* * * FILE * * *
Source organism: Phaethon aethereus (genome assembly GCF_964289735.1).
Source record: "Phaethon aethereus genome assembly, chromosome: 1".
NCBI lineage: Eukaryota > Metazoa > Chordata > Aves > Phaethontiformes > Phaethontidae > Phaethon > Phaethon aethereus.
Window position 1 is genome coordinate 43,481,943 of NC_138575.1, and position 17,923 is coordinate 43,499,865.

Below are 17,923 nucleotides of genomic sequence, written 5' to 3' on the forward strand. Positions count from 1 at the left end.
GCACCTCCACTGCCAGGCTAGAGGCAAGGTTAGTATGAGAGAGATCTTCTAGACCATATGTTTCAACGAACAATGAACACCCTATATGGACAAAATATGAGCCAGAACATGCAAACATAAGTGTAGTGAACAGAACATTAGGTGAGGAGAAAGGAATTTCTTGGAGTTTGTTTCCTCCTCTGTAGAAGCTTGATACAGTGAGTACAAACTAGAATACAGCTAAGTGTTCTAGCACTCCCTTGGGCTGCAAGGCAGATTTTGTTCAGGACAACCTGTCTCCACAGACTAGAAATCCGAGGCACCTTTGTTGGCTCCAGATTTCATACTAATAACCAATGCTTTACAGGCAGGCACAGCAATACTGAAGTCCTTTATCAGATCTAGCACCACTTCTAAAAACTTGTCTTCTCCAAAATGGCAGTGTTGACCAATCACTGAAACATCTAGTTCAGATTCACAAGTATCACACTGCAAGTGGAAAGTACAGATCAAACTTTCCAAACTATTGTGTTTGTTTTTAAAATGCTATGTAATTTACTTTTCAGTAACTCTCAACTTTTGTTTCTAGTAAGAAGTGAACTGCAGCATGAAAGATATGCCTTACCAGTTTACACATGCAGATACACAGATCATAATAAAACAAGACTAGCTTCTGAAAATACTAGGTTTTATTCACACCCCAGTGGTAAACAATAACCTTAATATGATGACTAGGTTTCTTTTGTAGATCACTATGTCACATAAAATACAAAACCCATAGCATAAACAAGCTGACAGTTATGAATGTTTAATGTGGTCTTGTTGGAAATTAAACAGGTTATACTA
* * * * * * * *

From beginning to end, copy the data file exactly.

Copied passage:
Source organism: Phaethon aethereus (genome assembly GCF_964289735.1).
Source record: "Phaethon aethereus genome assembly, chromosome: 1".
NCBI lineage: Eukaryota > Metazoa > Chordata > Aves > Phaethontiformes > Phaethontidae > Phaethon > Phaethon aethereus.
Window position 1 is genome coordinate 43,481,943 of NC_138575.1, and position 17,923 is coordinate 43,499,865.

Below are 17,923 nucleotides of genomic sequence, written 5' to 3' on the forward strand. Positions count from 1 at the left end.
GCACCTCCACTGCCAGGCTAGAGGCAAGGTTAGTATGAGAGAGATCTTCTAGACCATATGTTTCAACGAACAATGAACACCCTATATGGACAAAATATGAGCCAGAACATGCAAACATAAGTGTAGTGAACAGAACATTAGGTGAGGAGAAAGGAATTTCTTGGAGTTTGTTTCCTCCTCTGTAGAAGCTTGATACAGTGAGTACAAACTAGAATACAGCTAAGTGTTCTAGCACTCCCTTGGGCTGCAAGGCAGATTTTGTTCAGGACAACCTGTCTCCACAGACTAGAAATCCGAGGCACCTTTGTTGGCTCCAGATTTCATACTAATAACCAATGCTTTACAGGCAGGCACAGCAATACTGAAGTCCTTTATCAGATCTAGCACCACTTCTAAAAACTTGTCTTCTCCAAAATGGCAGTGTTGACCAATCACTGAAACATCTAGTTCAGATTCACAAGTATCACACTGCAAGTGGAAAGTACAGATCAAACTTTCCAAACTATTGTGTTTGTTTTTAAAATGCTATGTAATTTACTTTTCAGTAACTCTCAACTTTTGTTTCTAGTAAGAAGTGAACTGCAGCATGAAAGATATGCCTTACCAGTTTACACATGCAGATACACAGATCATAATAAAACAAGACTAGCTTCTGAAAATACTAGGTTTTATTCACACCCCAGTGGTAAACAATAACCTTAATATGATGACTAGGTTTCTTTTGTAGATCACTATGTCACATAAAATACAAAACCCATAGCATAAACAAGCTGACAGTTATGAATGTTTAATGTGGTCTTGTTGGAAATTAAACAGGTTATACTA